We use irrigation since we must. We use minimal modern agricultural techniques but are not afraid to do what is necessary to make the wines better. We are not bound by ideologies which are flaccid and topical. We try to use our judgement and not other judgments which are more social parlor fluttering than thought.

Is just as much efforts put in the vineyards as in the cellar?

There is currently more effort in the vineyards than the cellar but I have never stopped changing my winemaking if the results are ameliorated by the effort.

In general; what would you tell us about the ageing capability of your wines?

Our wines age from 12 to 25 years. If they age longer fine. That is a very long time for many wines. If you look at the greatest vintages you will see very few wines even in those years achieve greater complexity after more than 20 years.

© Andrew Will, Two Blondes*

Currently, what’s on the market?

Our current vintage is 2007 and we have also released a bit of our 2008 Sangiovese and some declassified 2008 Merlot and Cabernet. Also, we have some 2006 at the winery which we are selling….Two Blondes and Ciel.

© Andrew Will*

Tell me about your blind tasting group!

It’s a great way to discover the wines from Andrew Will. Four times a year the members receive a 3 bottle or a 6 bottle set of unique wines from us. The wines are made exclusively for the blind tasting group and do not fall into the traditional Andrew Will program. For instance, past offerings have included a Cabernet Franc, a Champoux Vineyard Merlot, and a Sangiovese. In the future our members can expect Grenache and Pinot Noir wines in the package.

© Andrew Will*

If i would like to visit your winery – is that possible?

You’re welcome to visit us!

A big thanks to Chris Camarda and his assistant winemaker David Oldham for taking the time! While the American wine blog scene just left Washington State after their annual conference I sympathy popped a 2006 Sorella.

Tasting note on the 2006 Sorella:

The 2006 composition is 71% Cabernet Sauvignon, 17% Merlot, 8% Cabernet Franc and the rest, 4% being Petit Verdot. From the Champoux Vineyard, which was first planted in 1972, Chris uses the Cabernet Sauvignon grapes from a part called Block 1; where the oldest vines can be found. The soil is sandy loamy and well drained. The area differs from other parts of Washington by the wind from the Columbia River Gorge.

© Andrew Will*

The Sorella, a tribute to Chris’s sister, has spent 21 months on new French oak from Taransaud. It may sound a lot, but when tasting it’s barely there. This is one of those wines which deserves to be enjoyed and, if rated, followed over many hours. In my case I left half the bottle for the following day and yes, first then it showed its full potential!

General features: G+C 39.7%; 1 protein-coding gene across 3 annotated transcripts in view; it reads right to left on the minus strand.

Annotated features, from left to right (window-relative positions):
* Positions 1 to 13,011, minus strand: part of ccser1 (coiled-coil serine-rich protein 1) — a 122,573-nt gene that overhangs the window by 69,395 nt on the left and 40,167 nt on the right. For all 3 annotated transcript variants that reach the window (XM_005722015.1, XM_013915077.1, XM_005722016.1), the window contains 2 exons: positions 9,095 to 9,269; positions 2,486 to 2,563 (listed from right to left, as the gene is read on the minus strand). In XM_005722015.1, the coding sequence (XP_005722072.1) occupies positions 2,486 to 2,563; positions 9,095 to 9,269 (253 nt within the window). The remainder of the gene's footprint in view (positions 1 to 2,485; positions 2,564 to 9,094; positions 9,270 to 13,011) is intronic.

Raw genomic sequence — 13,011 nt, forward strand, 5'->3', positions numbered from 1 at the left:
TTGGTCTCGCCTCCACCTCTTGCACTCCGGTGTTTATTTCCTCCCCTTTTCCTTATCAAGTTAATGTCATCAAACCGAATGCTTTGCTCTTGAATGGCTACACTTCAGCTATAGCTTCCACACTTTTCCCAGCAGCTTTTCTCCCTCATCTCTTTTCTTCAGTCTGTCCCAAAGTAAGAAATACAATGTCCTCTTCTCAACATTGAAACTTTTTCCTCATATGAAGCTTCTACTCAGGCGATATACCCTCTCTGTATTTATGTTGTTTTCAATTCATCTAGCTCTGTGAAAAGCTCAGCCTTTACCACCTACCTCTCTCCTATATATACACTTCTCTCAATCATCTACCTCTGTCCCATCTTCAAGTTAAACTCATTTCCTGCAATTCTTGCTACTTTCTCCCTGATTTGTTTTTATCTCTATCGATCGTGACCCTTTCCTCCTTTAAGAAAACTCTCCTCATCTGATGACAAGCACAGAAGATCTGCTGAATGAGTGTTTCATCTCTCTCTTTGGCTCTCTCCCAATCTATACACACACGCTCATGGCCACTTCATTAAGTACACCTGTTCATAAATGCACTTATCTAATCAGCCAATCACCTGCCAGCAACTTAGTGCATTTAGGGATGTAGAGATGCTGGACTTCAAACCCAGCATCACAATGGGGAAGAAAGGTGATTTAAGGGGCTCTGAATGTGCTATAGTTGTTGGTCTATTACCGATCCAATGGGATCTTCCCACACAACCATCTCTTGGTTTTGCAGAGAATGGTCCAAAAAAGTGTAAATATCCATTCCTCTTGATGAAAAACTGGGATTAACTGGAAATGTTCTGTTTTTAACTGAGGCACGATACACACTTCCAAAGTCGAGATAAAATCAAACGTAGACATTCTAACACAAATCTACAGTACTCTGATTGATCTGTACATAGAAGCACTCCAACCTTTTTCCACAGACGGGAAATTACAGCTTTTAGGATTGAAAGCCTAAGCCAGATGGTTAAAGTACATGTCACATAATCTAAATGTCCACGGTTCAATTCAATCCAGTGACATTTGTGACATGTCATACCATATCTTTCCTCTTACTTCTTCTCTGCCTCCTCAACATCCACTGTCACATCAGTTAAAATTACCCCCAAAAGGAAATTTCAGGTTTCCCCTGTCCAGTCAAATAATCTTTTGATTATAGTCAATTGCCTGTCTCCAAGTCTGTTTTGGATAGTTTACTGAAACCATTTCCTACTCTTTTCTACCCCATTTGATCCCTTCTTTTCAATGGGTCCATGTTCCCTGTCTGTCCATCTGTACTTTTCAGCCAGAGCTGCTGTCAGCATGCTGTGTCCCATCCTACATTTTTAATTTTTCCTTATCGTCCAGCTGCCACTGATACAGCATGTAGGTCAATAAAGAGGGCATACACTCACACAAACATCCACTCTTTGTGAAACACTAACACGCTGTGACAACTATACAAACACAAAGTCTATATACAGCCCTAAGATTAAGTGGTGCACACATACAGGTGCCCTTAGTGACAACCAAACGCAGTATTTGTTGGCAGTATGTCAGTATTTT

At first, dark crushed berries, a slight floral note, wet rocks, cedar, smoke and beautifully integrated oak. The floral note is more generous the second day and reminds me of violets.

On the palate it’s all about seduction. Great tannin structure, impressive fruit and so focused. The cedar, blackberries, Valrhona chocolate, wet earth and violets are starting to show complexity. Long, lingering finish with delicate acidity backing up.

It’s really hard to keep away from this sweetheart but be as focused and determined as the wine itself and you will be even more rewarded in two or three years. It will probably keep for a decade but that’s a matter for your own taste. I’d probably drink it earlier to keep the vivid fruit.

For the Europeans wishing to plunge in to the wines of Andrew Will; Berry Bros and Rudd offers an excellent range of the most classic brands. The 2006 Sorella is retailing just below £40 for a single bottle and frankly, I have a hard time giving you a better suggestion on what to buy at that price and quality!

For those with access to the German market, or wishing to do some e-shopping, visit wein.cc for some really nice buys. American readers will probably have an easier time picking up a bottle – otherwise contact Chris and his team on where to buy.

(2006 Sorella, Andrew Will, Washington State, 95 points)

* Shown with the friendly permission of Andrew Hill